Not only is PumpUp member @eleanorjane_k a mother of 3 and a personal trainer, she also overcame seemingly insurmountable obstacles. This self-professed gym junkie joined PumpUp in 2014 after one of her good friends @mariabellhouse suggested that she'd enjoy it more than other social media platforms. "She was right," said Eleanor. "I post a lot of fitness-related things on social media. Once I joined PumpUp, I knew it would be a better, more suitable, and more positive place to share my posts."
Eleanor nurtured a strong passion for health and wellness ever since she was 15 years old. "I would train at home in my lounge every morning because I was a size 16 (US 12) and miserable with how I looked," she recounted. Three pregnancies later, Eleanor managed to maintain her shape at a size 6-8 (US 2-4) because she's fuelled by her enthusiasm for living a healthy lifestyle. "Training for me goes far beyond aesthetics," she insisted. "It taught me about discipline and commitment. Most importantly, especially because of the help of the PumpUp community, fitness has taught me to love myself for who I am."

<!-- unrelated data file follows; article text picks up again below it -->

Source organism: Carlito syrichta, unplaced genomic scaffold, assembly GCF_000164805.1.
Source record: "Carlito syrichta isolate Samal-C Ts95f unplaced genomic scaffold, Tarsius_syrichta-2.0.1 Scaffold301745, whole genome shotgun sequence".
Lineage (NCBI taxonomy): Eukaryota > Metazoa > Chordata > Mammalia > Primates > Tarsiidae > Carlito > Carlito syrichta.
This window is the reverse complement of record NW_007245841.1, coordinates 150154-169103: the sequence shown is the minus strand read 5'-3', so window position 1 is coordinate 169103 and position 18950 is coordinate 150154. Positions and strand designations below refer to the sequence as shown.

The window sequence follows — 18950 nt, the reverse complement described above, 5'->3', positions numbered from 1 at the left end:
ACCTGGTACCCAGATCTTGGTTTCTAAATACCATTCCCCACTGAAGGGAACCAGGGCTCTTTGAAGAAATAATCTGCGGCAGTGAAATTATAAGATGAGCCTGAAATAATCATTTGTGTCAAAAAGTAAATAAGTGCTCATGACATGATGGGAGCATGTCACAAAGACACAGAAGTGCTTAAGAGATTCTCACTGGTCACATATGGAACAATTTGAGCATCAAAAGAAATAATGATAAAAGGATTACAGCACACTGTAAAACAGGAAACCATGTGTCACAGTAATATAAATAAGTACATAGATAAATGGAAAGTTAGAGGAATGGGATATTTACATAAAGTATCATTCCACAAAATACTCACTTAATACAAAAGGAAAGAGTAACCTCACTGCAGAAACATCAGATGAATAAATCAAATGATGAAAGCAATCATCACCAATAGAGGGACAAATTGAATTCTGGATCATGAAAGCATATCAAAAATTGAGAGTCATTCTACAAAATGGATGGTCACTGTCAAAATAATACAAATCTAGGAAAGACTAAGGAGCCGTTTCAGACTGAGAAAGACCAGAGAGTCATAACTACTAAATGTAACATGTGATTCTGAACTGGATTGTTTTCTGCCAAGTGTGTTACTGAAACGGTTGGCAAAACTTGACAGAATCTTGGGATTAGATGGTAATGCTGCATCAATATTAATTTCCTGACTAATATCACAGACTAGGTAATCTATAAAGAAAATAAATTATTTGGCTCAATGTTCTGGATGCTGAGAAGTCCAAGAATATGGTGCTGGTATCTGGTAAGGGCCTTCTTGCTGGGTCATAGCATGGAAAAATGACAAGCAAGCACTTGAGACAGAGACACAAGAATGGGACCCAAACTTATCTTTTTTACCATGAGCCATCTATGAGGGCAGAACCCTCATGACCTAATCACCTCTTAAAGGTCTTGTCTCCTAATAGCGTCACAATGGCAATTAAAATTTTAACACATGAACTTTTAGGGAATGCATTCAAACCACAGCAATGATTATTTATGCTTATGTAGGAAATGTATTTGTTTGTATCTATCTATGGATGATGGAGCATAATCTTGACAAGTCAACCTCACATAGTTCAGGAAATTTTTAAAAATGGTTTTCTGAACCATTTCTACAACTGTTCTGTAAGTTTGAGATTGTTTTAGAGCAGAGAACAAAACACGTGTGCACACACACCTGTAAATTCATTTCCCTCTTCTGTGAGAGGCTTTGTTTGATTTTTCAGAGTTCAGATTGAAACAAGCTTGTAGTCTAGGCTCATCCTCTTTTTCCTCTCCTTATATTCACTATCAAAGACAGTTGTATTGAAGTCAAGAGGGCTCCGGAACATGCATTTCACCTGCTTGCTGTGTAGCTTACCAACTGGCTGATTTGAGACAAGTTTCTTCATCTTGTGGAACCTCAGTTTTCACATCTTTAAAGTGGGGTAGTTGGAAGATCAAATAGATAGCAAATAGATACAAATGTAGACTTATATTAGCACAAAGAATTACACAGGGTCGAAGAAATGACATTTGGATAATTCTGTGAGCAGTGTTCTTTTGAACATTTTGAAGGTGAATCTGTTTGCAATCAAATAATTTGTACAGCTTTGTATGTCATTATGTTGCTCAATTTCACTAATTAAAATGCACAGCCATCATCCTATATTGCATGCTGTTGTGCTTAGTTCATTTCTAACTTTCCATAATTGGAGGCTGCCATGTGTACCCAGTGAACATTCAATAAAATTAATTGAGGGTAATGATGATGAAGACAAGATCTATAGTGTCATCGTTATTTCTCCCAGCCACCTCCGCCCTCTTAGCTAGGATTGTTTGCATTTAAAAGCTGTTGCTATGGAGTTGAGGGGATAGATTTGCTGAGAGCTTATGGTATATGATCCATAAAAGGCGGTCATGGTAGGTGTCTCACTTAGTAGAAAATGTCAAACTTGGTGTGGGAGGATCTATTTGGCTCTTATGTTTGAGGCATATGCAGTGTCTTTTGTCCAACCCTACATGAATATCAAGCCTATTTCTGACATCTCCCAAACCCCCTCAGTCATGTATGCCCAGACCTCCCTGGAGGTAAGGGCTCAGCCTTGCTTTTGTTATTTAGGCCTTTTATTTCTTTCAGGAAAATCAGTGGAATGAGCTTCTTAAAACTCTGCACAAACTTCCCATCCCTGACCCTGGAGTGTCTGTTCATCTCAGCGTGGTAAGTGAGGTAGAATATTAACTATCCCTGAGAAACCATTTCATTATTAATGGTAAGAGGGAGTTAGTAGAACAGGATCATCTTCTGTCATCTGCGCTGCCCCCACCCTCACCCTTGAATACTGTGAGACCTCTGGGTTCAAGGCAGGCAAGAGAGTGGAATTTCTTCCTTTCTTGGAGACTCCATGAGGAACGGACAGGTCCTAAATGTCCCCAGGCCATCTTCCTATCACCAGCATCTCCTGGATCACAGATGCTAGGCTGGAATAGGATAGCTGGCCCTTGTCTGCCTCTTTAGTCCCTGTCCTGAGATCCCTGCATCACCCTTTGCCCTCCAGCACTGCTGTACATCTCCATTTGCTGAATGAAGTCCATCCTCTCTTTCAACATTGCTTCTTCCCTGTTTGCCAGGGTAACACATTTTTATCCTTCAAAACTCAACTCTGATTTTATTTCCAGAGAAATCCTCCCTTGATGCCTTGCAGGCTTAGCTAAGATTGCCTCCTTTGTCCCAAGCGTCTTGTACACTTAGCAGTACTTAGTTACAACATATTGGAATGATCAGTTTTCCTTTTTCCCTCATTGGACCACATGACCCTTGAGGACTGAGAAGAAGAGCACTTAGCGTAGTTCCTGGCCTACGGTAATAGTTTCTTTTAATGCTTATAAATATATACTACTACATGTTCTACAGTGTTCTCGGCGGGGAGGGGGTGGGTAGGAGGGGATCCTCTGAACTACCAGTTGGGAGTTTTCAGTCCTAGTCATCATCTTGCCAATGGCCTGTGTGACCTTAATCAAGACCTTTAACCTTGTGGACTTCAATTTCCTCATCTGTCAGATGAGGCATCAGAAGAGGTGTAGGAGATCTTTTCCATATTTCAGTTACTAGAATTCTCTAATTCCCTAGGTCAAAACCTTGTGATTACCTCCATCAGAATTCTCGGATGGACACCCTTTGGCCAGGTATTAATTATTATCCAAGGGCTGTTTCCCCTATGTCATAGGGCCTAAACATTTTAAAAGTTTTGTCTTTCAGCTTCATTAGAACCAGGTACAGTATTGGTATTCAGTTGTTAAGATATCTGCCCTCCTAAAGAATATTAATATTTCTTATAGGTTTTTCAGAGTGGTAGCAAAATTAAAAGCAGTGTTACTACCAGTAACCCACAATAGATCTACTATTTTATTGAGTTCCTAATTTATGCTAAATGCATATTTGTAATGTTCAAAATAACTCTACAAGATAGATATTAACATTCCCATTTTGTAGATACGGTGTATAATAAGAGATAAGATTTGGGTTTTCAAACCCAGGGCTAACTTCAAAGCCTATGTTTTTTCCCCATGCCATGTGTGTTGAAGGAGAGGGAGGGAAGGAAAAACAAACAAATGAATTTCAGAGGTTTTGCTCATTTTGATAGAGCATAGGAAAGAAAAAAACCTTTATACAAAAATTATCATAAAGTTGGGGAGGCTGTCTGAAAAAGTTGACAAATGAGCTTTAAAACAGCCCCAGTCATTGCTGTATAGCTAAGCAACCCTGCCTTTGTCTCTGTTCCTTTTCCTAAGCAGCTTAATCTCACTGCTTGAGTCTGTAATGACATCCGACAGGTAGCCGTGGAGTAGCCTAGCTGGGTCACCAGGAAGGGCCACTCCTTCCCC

Eleanor's PumpUp Success Story
She was thrilled that the PumpUp community was so compatible with her interests. "I still train hard and eat well every day," she explained. "The main difference is that since I joined PumpUp, I have a more positive self-image. I also feel like I have a lot more support and encouragement for my fitness lifestyle. Most of my friends aren't too enthusiastic about fitness." In turn, the PumpUp community's positivity helped Eleanor become a better personal trainer. "I've learned a lot about other people's perspectives from their posts," she continued. "I feel like this has helped me to empathize better as a personal trainer. More importantly, I value my health and my body much more than I did before I joined PumpUp."